Hungary's Orban likens EU to former Soviet Union if rule of law criteria accepted

BUDAPEST (Reuters) - Hungary cannot accept a link between access to European Union funds and meeting rule-of-law criteria as this would be akin to the EU operating like the former Soviet Union, Prime Minister Viktor Orban said on Friday.

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Nationalist Orban, who has been in power for over a decade and has been criticised for an erosion of democracy in Hungary, a former communist state, said “Hungarians’ money cannot be taken away” and ongoing EU debates about the criteria were “technical.”

Orban said he talked with German Chancellor Angela Merkel on Thursday about the regulation.

“I had to tell her that if this regulation drafted by the European parliament and the German presidency were to be accepted -- it requires two-thirds majority so we cannot block this -- then we have made Soviet Union out of the EU,” Orban told state radio.

He said the criteria would amount to “blackmail on an ideological basis without objective criteria”.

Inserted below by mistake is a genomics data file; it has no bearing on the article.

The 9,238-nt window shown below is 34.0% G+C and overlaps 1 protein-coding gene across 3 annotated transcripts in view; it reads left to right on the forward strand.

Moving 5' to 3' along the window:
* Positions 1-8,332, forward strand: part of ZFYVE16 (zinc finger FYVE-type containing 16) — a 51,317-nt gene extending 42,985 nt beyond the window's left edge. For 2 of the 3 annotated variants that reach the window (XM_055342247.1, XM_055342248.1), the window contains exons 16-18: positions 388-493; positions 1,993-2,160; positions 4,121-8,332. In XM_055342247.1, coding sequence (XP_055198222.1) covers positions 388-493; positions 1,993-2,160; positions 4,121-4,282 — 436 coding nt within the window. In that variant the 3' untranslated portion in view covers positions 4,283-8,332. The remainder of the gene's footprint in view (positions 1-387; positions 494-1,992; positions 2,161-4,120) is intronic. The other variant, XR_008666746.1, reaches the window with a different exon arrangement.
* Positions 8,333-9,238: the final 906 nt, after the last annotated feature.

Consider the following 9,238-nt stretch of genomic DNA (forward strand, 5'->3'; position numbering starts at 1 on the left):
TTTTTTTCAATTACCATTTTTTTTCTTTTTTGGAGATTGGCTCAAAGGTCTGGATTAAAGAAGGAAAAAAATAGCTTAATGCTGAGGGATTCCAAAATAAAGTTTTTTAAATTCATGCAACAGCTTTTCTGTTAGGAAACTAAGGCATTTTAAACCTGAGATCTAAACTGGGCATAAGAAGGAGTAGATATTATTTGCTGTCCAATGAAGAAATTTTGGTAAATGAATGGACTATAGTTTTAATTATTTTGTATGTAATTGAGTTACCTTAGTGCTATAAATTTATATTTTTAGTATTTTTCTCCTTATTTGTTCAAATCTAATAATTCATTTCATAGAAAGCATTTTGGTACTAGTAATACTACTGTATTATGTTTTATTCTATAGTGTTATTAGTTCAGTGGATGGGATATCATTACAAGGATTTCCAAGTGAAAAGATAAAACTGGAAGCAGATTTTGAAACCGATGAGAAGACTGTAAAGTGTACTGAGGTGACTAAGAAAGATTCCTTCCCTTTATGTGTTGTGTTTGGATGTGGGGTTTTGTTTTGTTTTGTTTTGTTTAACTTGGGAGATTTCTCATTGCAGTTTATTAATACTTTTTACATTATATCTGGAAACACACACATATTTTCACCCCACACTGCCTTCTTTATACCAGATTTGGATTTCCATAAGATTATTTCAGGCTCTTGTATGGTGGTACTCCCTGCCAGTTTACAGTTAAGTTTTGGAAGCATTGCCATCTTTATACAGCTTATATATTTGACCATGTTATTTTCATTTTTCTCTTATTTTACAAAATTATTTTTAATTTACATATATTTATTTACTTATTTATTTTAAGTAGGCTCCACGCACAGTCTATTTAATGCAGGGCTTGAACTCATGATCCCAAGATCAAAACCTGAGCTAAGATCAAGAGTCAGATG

“This is not what we wanted ... we did not create the EU for having a second Soviet Union,” Orban added, stopping short of threatening to veto the entire EU budget process.

Polish Prime Minister Mateusz Morawiecki, Orban’s main ally, has sent a letter to European Union institutions threatening to veto its 2021-2027 budget if access to EU funds is made conditional on governments respecting the rule of law.

The conditionality was a key concern for the European Parliament and several north European countries such as the

Netherlands, which wanted even stricter conditions.

Poland and Hungary have the power to veto the long-term budget and prevent any member state getting EU funding.

But this would also harm both countries, which are big net

beneficiaries of the budget where many supporters of the ruling nationalist parties depend heavily on direct EU subsidies.

Reporting by Krisztina Than; Editing by Toby Chopra